Posted on Sunday, 11.07.10
Deadline gone, Cuban dissident vows hunger strike
By PAUL HAVEN
HAVANA — A prominent Cuban dissident is vowing to begin a hunger strike
Monday to pressure the government to free the last 13 political
prisoners jailed in a 2003 crackdown on dissent, after a midnight
deadline for the men's release passed without any news of their fate.
Guillermo Farinas, who won Europe's Sakharov human rights prize in
October after staging a 134-day hunger strike in support of the
prisoners, has told The Associated Press he will stop eating Monday if
the remaining dissidents are not in their homes.
That would likely spark deep criticism of Cuba in European capitals, and
could set back efforts to improve ties with Europe that have been frayed
since the 2003 arrests.
As the deadline approached, wives and mothers of the island's most
prominent political prisoners marched through the leafy streets of the
capital Sunday demanding the government honor the deal – or face
protests and international condemnation.
But no word came, and now a standoff appears inevitable between
President Raul Castro and the island's small but vocal opposition community.
Castro agreed following a meeting with Roman Catholic Cardinal Jamie
Ortega to release 52 prisoners of conscience held since the 2003
crackdown on peaceful dissent. The July 7 deal called for all the
prisoners to be free in three to four months, a period that ended at
A prominent church official expressed surprise at the lack of progress.
"It is not what we thought would happen," the Rev. Jose Felix Perez, who
coordinates Cuba's Catholic Bishops Conference, said Sunday as it became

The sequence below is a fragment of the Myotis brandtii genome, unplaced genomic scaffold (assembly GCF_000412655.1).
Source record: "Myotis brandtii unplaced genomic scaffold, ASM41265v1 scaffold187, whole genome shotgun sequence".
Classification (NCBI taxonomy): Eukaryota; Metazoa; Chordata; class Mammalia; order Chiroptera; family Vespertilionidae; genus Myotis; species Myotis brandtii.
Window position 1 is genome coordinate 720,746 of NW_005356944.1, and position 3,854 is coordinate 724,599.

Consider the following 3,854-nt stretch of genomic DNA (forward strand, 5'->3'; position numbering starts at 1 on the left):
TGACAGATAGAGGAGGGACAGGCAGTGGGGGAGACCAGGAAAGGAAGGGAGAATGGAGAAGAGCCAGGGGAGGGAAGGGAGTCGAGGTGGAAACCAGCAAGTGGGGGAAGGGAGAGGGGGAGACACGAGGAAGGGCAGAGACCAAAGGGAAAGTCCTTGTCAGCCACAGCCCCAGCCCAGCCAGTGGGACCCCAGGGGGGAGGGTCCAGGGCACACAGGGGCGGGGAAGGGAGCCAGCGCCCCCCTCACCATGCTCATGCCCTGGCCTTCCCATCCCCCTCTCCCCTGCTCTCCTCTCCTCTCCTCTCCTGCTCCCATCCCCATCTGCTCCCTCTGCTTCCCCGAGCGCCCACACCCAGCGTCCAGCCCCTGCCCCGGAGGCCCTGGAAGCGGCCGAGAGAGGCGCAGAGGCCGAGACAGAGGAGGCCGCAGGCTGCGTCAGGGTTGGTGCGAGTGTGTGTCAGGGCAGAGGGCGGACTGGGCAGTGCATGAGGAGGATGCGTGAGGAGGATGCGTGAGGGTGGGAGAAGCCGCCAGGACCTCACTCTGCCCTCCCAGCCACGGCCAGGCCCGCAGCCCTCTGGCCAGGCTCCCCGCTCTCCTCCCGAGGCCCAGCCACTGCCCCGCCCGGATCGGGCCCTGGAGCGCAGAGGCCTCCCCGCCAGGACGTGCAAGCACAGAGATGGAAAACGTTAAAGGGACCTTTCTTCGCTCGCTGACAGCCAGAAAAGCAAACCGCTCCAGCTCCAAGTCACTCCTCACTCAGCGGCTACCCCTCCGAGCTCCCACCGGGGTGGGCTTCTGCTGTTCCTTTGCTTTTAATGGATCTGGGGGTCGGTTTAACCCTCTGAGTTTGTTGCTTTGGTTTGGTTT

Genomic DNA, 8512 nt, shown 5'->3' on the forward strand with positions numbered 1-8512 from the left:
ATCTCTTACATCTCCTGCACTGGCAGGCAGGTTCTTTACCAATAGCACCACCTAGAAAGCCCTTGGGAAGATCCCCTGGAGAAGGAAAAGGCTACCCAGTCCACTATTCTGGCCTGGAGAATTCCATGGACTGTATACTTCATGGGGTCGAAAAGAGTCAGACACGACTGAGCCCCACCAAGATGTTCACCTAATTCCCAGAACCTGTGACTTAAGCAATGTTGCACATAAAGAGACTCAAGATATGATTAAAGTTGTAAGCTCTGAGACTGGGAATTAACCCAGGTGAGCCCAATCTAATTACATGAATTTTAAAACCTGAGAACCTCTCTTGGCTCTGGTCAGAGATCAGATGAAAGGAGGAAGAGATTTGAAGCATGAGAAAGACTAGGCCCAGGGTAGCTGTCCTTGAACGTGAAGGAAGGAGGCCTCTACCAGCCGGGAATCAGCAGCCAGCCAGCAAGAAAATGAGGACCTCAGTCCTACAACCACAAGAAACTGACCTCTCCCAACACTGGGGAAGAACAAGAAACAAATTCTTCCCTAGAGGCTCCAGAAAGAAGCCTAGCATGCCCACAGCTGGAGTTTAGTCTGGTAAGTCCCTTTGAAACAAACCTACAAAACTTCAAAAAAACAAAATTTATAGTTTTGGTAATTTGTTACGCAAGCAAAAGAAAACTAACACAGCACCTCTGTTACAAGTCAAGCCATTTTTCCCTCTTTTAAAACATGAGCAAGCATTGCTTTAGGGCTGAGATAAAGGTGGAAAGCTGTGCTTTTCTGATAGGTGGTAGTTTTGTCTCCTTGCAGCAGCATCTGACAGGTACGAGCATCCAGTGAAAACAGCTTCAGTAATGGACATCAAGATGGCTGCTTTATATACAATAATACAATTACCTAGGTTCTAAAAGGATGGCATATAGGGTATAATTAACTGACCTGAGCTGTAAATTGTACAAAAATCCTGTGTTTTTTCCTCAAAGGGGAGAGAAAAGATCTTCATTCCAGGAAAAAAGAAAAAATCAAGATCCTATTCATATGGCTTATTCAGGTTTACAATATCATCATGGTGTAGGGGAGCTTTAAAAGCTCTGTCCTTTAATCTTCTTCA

increasingly clear no releases were imminent. He commented after
celebrating Mass for the Damas de Blanco, or Ladies in White, the
dissident group made up of family members of the 2003 prisoners.
Cuban officials have declined to comment on the deadline.
At first, the government moved swiftly to make good on the deal, sending
39 prisoners into exile in Spain, along with their families. Authorities
even agreed to free 14 other prisoners who were in jail for violent –
but politically motivated – crimes. They, too, were sent to Spain,
though the agreement struck with the Church made no mention of exile
being a condition for release.
But progress has stalled recently.
The remaining 13 prisoners of conscience have refused to leave the
island, a direct challenge to the government. Some say they will
continue to press for democratic political change the moment they leave
"We won't stop fighting, whether they release them or not," said Laura
Pollan, a Damas leader, following a quiet protest by 30 women Sunday on
Havana's grand Fifth Avenue thoroughfare. Her husband, Hector Maseda,
67, is serving a 20-year term for treason and other crimes.
Pollan said if the government fails to release the men, "it will show
that their word has no value, and that they cannot be believed."
Pollan said the group would step up its protests, though she gave no
Elizardo Sanchez, the head of the Havana-based Cuban Commission on Human
Rights and National Reconciliation, said the government was throwing
away what good faith it had earned in the past few months.
"To not release them would be fatal to the promise given to the church,
and a fraud against the international community," Sanchez told AP.
Many in Europe had applauded the release deal, and the gesture even
earned grudging approval from the United States, which has been at odds
with Cuba for more than a half century.
A delay could set back the Obama administration's long-rumored plans to
loosen travel restrictions and make it easier for students, academics
and researchers to visit the island. American tourists are effectively
barred from traveling to Cuba.
Havana calls U.S. criticism of its behavior hypocritical, saying
Washington does not have a perfect human rights record either. Cuban
officials note the U.S. government is friendly with many regimes accused
of torture and other abuses, and counts dictators and strongmen among
Cuba considers all its dissidents to be common criminals and says they
receive money from the U.S. for the express purpose of bringing down the
island's communist system.
As for Farinas, the dissident threatening to start a new hunger strike,
officials say his legal problems include violent behavior toward a
co-worker. They also note he has lived through some two dozen hunger
strikes only because of the medical attention given to him by government
Associated Press writer Andrea Rodriguez contributed to this report.